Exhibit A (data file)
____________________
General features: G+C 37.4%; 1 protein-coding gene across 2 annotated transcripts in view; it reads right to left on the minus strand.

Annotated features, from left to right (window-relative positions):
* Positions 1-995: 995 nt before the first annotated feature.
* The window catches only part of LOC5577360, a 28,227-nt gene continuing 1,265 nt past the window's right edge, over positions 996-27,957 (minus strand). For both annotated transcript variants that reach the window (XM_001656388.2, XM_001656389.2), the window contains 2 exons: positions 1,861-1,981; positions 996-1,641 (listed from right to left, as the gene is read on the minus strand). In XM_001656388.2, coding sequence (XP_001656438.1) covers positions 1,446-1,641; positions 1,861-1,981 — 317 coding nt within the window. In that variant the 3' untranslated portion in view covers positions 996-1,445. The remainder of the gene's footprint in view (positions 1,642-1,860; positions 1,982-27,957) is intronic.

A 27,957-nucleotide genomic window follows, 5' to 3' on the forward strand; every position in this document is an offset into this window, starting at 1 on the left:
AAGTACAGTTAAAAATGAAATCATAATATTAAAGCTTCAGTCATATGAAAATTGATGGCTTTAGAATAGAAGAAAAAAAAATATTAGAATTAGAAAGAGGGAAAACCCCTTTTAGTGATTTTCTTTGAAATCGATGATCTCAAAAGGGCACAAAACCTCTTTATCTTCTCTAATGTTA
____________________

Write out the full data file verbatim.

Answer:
General features: G+C 37.4%; 1 protein-coding gene across 2 annotated transcripts in view; it reads right to left on the minus strand.

Annotated features, from left to right (window-relative positions):
* Positions 1-995: 995 nt before the first annotated feature.
* The window catches only part of LOC5577360, a 28,227-nt gene continuing 1,265 nt past the window's right edge, over positions 996-27,957 (minus strand). For both annotated transcript variants that reach the window (XM_001656388.2, XM_001656389.2), the window contains 2 exons: positions 1,861-1,981; positions 996-1,641 (listed from right to left, as the gene is read on the minus strand). In XM_001656388.2, coding sequence (XP_001656438.1) covers positions 1,446-1,641; positions 1,861-1,981 — 317 coding nt within the window. In that variant the 3' untranslated portion in view covers positions 996-1,445. The remainder of the gene's footprint in view (positions 1,642-1,860; positions 1,982-27,957) is intronic.

A 27,957-nucleotide genomic window follows, 5' to 3' on the forward strand; every position in this document is an offset into this window, starting at 1 on the left:
AAGTACAGTTAAAAATGAAATCATAATATTAAAGCTTCAGTCATATGAAAATTGATGGCTTTAGAATAGAAGAAAAAAAAATATTAGAATTAGAAAGAGGGAAAACCCCTTTTAGTGATTTTCTTTGAAATCGATGATCTCAAAAGGGCACAAAACCTCTTTATCTTCTCTAATGTTA